Agility means being able to adapt and react in real-time as issues arise. It is the skill of being flexible and changing your processes in order to fit the situation.
This doesn’t mean that agility is just working on the hoof or “making it up as you go along”. Agile action needs to reflect the situation you’re working in, and the solutions you implement need to be situation appropriate.
In order to act with agility, you need to be sure about the context that you’re operating in. This requires you to look at the bigger picture and ensure the agile changes you’re making fit with what you want to achieve.
Transforming or performing
Let’s say a company has a quota to hit by the end of the day for how much inventory they need to ship out. In this performative context, the company has a productivity need to deliver results quickly. Here it would be beneficial for them to ramp up the speed to get the shipments out.
However, if they were trying to rethink and revolutionize the way in which their inventory was shipped – a more transformative context – they would need to take a more flexible approach.
The context determines what agility looks like and whether speed or flexibility needs to be applied. No matter what the situation, we need to ask ourselves “what are we committed to?”. Once we know what the common commitment is, we will know what agility-based solution is needed.
Sometimes organisations need an overhaul of the way they are working, and need to completely transform their processes. Other times, the way in which an organisation is operating works well enough to deliver what’s needed. A pit stop crew doesn’t need to reinvent the wheel before they can get an F1 car back on the track.
Our context is decisive and if we exercise agility as a blunt instrument without considering the context in which we’re using it, it isn’t going to be effective.
In order to achieve a breakthrough result, everyone on your team needs to be driving towards the same collective commitment.
While a team can operate within competing contexts – you might need to operate within transformation sometimes and performance other times – if everyone isn’t striving towards the same commitment, the goal will never be achieved.
For example, a construction company may have the collective commitment to get a building made for an R&D department. This seems like a straightforward enough goal, but if there are other background commitments going on too, it can muddy the waters.
If the construction company misses the point of agility, thinking of it only as iterative design, and innovating on the fly, they will end up building walls only to knock them back down again.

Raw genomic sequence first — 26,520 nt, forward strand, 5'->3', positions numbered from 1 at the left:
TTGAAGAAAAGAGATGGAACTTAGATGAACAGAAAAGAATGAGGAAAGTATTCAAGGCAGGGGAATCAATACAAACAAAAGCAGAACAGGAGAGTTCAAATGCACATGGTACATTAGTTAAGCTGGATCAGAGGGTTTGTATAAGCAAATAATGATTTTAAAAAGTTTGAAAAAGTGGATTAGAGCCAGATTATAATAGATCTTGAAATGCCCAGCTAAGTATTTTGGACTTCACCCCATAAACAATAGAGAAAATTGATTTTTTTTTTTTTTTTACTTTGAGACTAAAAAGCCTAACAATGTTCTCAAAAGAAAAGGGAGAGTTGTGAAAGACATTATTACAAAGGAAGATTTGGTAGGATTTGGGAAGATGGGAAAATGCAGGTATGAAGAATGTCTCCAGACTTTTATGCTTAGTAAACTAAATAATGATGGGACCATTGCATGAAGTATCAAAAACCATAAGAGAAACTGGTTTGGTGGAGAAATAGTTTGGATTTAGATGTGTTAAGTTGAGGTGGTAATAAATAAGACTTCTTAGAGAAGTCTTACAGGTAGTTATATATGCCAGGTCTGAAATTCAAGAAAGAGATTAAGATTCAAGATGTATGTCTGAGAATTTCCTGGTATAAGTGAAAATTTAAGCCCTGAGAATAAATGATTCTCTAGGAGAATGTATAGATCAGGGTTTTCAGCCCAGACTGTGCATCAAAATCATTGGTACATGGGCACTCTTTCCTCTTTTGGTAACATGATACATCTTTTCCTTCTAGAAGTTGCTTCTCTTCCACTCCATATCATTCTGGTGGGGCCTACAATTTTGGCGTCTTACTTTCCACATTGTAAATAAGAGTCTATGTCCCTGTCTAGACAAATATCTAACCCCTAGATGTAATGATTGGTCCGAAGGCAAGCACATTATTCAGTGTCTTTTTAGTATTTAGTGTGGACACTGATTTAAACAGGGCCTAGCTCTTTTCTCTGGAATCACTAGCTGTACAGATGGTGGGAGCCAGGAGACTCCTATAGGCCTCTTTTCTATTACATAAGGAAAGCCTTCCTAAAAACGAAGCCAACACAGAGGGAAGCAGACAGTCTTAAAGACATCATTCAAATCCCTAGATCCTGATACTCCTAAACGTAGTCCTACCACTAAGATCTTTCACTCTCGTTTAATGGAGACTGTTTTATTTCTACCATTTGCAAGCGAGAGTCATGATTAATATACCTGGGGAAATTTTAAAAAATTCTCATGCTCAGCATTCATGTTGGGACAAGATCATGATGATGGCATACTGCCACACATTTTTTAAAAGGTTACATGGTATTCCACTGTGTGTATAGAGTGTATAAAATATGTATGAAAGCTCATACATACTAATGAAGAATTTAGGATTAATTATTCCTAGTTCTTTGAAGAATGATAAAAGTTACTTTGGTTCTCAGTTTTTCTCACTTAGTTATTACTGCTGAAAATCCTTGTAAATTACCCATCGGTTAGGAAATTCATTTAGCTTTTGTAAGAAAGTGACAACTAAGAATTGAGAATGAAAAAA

Agility is needed to help strike a balance, and an aligned commitment is needed to decide on what the end goal is. We need to be straight talking with our commitments so that everyone is on the same page. Otherwise we’ll be left with an intriguing but only half-constructed building.
Leaving “business as usual” behind
Part of being an agile leader is leaving business as usual goals behind and having the bravery to put your head above the parapet to create a breakthrough commitment. There’s some difficult decision-making in the agility paradigm. If you’re aiming for a transformational future and you’re agile enough to envision this future, then you may need to cut short-term results in favour of the bigger picture.
If you have an ambitious growth rate target that you want to hit by a certain date in the future, everyone on your team has to be fully committed to it in order to achieve it. There’s no room for lackadaisical, half-hearted efforts, and everyone needs to be committed to what it’s going to take to achieve, not just be committed to the end result.
This sometimes means cutting the short-term productivity results that we get from BAU. Take the infamous Kodak example. They invented the digital camera but side-lined it as a product as they didn’t want to disrupt their BAU of selling film cameras.
This approach of sticking to business as usual had a damaging effect on them as a company. Organisations need the innovation to create – that’s how we get such gems as the digital camera – but they also need the initiative and bravery to step outside their comfort zone and risk departing from BAU for a time.
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